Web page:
Cooling with molecules
Researchers at the universities in Bielefeld, Manchester, and Zaragoza present low-temperature experiment in Nature Communications
An international team of scientists have become the first ever researchers to successfully reach temperatures below minus 272.15 degrees Celsius – only just above absolute zero – using magnetic molecules. The physicists and chemists are presenting their new investigation today (22 October 2014) in the scientific journal Nature Communications. It was developed by six scientists from Bielefeld University, the University of Manchester (Great Britain), and the Universidad de Zaragoza (Spain).
Scientists usually express temperatures on the Kelvin scale. Minus 272.15 degrees Celsius is precisely one Kelvin. This is why the researchers call their development ‘sub-Kelvin cooling’. Cold temperatures are generally obtained by using an effect that anyone can observe with an aerosol can. If you press the button on the can for long enough, you will notice that whatever is being sprayed out gets colder. A normal refrigerator also uses this effect. In both cases, a gaseous refrigerant cools down as it expands due to the drop from high to low pressure.
But how can we reach really low temperatures in the low Kelvin range? Nowadays, this is done by using helium as the refrigerant. However, helium is becoming increasingly scarce. ‘The very rare helium-3 isotope with which one can also get down to a few tenths of a Kelvin is now practically unaffordable,’ says Professor Dr. Jürgen Schnack, co-author of the study and physicist at Bielefeld University. Magnetic substances can also be used as refrigerants. These particularly include paramagnetic salts. Their cooling has nothing to do with pressure. They cool down when the external magnetic field generated by, for example, an electromagnet decreases. When the electric current is reduced in the coil, the magnetic field also decreases and the paramagnetic salts cool down.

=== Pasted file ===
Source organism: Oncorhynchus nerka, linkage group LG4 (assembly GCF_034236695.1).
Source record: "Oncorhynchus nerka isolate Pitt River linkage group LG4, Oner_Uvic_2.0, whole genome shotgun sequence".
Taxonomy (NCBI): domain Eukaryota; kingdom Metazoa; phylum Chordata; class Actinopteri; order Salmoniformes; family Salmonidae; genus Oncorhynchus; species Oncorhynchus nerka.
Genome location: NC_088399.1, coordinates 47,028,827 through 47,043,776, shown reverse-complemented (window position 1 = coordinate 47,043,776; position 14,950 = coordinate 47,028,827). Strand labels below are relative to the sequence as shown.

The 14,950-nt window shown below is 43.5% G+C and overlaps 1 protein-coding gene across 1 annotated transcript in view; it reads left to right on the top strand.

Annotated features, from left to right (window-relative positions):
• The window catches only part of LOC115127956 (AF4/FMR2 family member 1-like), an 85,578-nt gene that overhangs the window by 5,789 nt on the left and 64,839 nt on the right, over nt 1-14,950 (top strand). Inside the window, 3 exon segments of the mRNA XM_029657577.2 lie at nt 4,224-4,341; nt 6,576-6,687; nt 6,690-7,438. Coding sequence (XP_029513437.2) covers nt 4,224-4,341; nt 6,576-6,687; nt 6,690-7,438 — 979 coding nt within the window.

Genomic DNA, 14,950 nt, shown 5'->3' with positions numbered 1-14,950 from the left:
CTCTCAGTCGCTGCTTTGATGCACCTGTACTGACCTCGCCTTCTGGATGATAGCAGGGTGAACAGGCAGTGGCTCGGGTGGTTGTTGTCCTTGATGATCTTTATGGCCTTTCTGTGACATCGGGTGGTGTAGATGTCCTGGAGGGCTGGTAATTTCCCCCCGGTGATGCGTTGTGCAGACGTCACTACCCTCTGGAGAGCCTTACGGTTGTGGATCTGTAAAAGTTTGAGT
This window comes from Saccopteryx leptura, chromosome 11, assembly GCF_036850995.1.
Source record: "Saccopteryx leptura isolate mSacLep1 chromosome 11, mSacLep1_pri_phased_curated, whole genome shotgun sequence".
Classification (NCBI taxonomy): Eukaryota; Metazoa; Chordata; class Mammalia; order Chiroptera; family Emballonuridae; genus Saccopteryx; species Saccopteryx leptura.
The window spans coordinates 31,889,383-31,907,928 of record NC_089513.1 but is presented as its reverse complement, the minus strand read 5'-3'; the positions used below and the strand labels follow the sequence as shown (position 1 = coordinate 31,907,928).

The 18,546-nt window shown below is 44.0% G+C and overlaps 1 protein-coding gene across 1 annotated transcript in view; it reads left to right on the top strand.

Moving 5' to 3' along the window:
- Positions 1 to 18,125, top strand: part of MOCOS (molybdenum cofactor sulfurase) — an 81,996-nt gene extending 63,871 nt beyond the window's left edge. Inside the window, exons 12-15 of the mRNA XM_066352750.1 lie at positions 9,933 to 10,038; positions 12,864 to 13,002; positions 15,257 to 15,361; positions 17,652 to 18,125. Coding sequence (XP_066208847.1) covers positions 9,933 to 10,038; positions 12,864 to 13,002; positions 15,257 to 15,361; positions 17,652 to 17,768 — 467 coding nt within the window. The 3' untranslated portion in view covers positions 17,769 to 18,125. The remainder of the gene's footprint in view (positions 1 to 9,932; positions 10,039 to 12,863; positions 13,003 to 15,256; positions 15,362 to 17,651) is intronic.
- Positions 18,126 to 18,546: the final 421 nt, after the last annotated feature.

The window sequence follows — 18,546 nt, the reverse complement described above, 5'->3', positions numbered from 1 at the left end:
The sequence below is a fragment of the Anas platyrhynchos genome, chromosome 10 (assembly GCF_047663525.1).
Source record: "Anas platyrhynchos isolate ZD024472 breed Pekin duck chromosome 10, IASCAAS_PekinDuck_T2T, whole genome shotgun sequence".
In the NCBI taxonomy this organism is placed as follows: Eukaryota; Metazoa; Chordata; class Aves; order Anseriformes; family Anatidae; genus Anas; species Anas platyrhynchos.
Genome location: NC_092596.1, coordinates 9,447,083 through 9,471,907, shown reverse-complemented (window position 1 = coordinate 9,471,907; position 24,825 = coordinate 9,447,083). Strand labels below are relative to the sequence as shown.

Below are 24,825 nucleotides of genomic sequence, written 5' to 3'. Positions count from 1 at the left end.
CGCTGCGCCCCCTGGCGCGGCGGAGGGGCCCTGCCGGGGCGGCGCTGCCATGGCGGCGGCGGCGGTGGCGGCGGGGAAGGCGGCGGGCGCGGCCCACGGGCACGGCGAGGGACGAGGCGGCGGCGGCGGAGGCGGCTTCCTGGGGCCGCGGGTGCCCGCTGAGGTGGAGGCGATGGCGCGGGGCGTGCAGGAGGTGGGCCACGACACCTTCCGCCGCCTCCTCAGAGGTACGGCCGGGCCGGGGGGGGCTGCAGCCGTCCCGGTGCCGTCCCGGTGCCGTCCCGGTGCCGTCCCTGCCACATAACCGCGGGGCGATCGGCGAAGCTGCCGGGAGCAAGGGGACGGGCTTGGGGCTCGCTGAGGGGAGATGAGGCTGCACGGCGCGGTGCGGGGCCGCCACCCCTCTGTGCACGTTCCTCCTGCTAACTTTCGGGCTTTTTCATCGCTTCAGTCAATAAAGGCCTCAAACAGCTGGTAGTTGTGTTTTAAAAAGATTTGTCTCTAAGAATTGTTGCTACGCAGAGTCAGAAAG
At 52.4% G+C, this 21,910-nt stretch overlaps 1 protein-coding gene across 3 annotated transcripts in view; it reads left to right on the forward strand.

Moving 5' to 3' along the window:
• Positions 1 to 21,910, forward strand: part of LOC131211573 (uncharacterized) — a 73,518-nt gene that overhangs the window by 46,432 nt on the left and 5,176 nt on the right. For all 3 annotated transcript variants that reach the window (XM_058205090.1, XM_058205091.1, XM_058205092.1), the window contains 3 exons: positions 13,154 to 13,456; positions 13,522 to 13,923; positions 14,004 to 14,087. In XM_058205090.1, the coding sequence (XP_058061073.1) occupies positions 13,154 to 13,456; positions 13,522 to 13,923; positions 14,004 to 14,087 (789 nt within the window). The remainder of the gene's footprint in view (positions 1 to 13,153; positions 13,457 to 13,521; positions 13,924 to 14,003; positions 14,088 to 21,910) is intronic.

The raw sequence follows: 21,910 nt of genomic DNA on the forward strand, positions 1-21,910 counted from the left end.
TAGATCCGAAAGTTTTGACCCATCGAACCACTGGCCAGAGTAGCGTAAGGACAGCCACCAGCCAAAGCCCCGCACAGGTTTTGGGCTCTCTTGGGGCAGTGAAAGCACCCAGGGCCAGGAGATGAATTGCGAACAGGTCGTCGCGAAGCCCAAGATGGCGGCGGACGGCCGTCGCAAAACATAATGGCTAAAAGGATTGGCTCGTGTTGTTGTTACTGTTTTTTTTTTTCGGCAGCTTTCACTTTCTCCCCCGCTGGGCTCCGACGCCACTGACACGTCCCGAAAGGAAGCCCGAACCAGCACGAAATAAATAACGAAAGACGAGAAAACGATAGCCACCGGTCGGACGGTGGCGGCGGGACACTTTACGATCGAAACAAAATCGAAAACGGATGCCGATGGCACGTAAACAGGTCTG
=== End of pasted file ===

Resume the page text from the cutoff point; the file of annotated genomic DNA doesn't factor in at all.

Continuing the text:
The magnetic molecule with which he and his colleagues have been experimenting is called ‘Gd7’ in short. Very appropriately, it has the geometric structure of a snowflake. As the computer simulations by Professor Schnack‘s research team show, it starts of by cooling down in a decreasing magnetic field; then it warms up again before finally cooling down once more as the magnetic field disappears. ‘We were really excited when the theoretical computations were able to explain this complex behaviour in detail,’ says the Professor of Theoretical Physics. ‘Compared to paramagnetic salts in which the temperature drops continuously as the magnetic field declines, molecules such as Gd7 behave in more complex ways. They can be used to get down to really low temperatures without switching off the magnetic field completely,’ reports Dr. Marco Evangelisti whose team at the Universidad de Zaragoza carried out the low-temperature experiments.
Jürgen Schnack has been studying magnetic molecules for 15 years. These often, but not always, have an organic backbone composed of carbon, hydrogen, and oxygen in which special metal ions such as iron ions are bound together. Each of these iron particles functions as a tiny magnetic needle with neighbouring particles working together like a larger magnet. The goal of research on magnetic molecules is to design them so that they exactly fit various applications: as transparent magnets, as nano data memoires, or even as cooling molecules.
Joseph W. Sharples, David Collison, Eric J. L. McInnes, Jürgen Schnack, Elias Palacios, Marco Evangelisti: Quantum signatures of a molecular nanomagnet in direct magnetocaloric measurements. Nature Communications, www.nature.com/ncomms/2014/141022/ncomms6321/full/ncomms6321.html, http://dx.doi.org/10.1038/ncomm6321, published on 22 October 2014.
Further information is available online at:
Prof. Dr. Jürgen Schnack, Bielefeld University
Faculty of Physics
Telephone 0521 106-6193, -6901 (secretary's office)